Emissions fell in the more developed countries, as policies, rising energy prices, and pressure to maintain economic competitiveness combined with the gradual decline and movement offshore of more carbon intensive industries. In the developing world, meanwhile, rapid growth and industrialization overwhelmed the significant improvement in energy efficiency that was possible due to the lower starting efficiency of industries there.

regionEuropean Union

These graphs show the changes in emissions, emissions drivers, and policy in the Industry sector in the EU


Emissions Industrial emissions and production in the EU27

Despite increasing output in the industrial sector, direct emissions fell, while electricity demand rose as the industrial sector shifted fuel consumption towards a less carbon intensive fuel mix.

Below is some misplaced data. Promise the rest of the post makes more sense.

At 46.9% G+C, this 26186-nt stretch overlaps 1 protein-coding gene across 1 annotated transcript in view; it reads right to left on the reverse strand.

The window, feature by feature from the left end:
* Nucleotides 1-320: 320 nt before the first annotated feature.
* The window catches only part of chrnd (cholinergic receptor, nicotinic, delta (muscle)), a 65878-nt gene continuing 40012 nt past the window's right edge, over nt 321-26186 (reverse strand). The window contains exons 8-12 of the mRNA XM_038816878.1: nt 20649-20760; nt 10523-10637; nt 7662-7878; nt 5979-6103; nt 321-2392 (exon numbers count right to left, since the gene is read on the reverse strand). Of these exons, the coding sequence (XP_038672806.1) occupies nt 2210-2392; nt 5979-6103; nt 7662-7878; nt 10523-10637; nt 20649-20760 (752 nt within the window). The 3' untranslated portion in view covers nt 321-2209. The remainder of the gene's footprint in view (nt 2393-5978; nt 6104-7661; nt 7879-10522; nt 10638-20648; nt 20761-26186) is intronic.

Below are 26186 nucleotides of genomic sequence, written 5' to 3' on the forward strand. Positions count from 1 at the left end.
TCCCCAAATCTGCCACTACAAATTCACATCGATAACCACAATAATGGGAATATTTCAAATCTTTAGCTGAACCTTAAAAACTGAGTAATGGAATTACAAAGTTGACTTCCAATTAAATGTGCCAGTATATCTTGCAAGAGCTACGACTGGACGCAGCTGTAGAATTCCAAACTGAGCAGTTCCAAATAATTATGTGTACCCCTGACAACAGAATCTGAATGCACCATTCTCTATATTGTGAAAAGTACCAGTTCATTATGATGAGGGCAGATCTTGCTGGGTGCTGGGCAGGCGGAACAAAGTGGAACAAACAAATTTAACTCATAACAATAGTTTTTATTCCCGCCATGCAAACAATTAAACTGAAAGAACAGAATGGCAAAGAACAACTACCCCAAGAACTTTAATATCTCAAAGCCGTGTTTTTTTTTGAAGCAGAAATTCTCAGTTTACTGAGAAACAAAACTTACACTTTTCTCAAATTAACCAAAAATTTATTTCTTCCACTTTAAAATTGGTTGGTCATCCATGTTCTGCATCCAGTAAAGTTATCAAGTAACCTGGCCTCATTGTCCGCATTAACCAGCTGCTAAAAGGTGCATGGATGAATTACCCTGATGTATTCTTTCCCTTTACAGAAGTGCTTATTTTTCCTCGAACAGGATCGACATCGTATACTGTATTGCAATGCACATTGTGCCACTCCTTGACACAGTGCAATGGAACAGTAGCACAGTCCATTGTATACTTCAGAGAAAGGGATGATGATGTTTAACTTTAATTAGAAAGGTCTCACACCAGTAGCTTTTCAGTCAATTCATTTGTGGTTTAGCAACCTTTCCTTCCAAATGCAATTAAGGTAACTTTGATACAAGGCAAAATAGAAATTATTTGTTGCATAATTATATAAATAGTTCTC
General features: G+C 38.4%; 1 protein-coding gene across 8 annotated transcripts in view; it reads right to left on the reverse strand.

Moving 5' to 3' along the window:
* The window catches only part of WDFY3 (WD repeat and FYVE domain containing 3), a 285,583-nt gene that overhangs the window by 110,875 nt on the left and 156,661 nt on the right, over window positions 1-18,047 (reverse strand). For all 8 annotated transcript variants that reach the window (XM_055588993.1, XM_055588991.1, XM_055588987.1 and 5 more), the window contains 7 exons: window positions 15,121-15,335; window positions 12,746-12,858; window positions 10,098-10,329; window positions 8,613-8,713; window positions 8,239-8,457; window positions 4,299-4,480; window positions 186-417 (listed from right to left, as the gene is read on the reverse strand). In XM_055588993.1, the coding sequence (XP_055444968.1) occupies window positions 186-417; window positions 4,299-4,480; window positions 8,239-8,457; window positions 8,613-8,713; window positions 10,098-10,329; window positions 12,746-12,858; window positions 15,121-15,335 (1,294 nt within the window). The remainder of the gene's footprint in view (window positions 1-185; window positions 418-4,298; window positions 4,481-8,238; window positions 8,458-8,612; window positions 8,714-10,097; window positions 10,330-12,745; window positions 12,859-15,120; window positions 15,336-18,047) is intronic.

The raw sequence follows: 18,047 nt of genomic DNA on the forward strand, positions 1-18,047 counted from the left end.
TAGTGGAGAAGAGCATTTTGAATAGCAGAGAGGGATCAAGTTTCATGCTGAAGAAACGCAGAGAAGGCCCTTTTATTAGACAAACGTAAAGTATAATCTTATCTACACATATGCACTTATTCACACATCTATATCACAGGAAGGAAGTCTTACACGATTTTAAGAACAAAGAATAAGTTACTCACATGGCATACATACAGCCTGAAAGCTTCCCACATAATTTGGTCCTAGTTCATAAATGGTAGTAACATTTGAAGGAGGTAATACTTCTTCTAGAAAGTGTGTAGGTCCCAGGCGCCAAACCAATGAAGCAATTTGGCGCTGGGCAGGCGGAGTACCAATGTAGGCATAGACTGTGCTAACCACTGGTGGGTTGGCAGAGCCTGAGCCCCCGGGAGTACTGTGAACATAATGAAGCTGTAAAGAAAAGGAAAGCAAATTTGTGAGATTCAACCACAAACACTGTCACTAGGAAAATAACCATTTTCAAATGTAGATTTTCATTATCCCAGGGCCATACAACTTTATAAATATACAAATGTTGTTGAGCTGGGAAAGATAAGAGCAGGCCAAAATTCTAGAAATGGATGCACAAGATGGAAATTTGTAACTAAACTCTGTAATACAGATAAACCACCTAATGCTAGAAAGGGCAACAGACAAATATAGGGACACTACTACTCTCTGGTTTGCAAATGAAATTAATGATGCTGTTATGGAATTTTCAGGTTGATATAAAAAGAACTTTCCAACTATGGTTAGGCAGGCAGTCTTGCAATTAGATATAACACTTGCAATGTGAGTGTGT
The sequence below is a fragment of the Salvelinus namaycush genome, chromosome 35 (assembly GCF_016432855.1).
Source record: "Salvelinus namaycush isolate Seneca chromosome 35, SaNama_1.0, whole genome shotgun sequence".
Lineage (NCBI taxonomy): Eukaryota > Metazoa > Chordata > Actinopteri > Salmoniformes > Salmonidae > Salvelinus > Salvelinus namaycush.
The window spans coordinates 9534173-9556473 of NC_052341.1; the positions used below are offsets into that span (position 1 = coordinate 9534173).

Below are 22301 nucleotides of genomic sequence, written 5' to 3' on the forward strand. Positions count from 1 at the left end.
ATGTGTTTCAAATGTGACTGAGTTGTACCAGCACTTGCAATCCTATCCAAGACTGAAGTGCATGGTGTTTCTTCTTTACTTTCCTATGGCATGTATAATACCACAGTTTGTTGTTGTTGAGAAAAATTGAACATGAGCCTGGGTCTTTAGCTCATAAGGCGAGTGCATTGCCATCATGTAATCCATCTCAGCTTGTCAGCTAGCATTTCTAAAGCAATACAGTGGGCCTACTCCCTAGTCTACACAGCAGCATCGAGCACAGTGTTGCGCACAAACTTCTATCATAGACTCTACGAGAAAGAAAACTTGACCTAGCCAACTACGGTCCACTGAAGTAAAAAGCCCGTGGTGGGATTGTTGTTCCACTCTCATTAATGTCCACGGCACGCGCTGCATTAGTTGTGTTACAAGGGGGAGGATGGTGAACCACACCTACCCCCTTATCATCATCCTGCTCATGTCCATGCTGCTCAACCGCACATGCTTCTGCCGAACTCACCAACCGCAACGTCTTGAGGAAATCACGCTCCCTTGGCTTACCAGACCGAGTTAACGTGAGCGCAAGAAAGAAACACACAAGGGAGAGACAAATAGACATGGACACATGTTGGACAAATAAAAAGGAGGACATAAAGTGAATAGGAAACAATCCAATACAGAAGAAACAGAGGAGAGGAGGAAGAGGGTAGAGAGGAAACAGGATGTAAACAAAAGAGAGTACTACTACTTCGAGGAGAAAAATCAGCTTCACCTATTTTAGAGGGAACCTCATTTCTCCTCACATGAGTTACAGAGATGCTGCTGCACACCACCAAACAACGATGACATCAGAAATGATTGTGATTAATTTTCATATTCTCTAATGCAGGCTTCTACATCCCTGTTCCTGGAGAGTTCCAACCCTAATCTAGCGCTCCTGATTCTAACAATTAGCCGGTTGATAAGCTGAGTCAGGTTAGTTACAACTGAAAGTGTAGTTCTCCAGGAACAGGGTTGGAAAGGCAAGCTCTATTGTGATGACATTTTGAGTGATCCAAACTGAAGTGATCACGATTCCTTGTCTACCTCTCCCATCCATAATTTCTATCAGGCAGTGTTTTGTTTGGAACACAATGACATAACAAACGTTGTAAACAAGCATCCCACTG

Emissions Drivers Energy efficiency index (Odex) in industry in the EU27

    Industrial energy efficiency improved across the board since 1990. There were no structural changes in industry that affected emissions intensity.


      Policy Emissions targets

      The EU ETS is the world’s first significant carbon market, and has been operating since 2005. Roughly 45% of the EU’s emissions—including industrial sectors—are covered by the market. In addition, the EU has targeted specific technologies through voluntary agreements and minimum energy performance standards (not shown).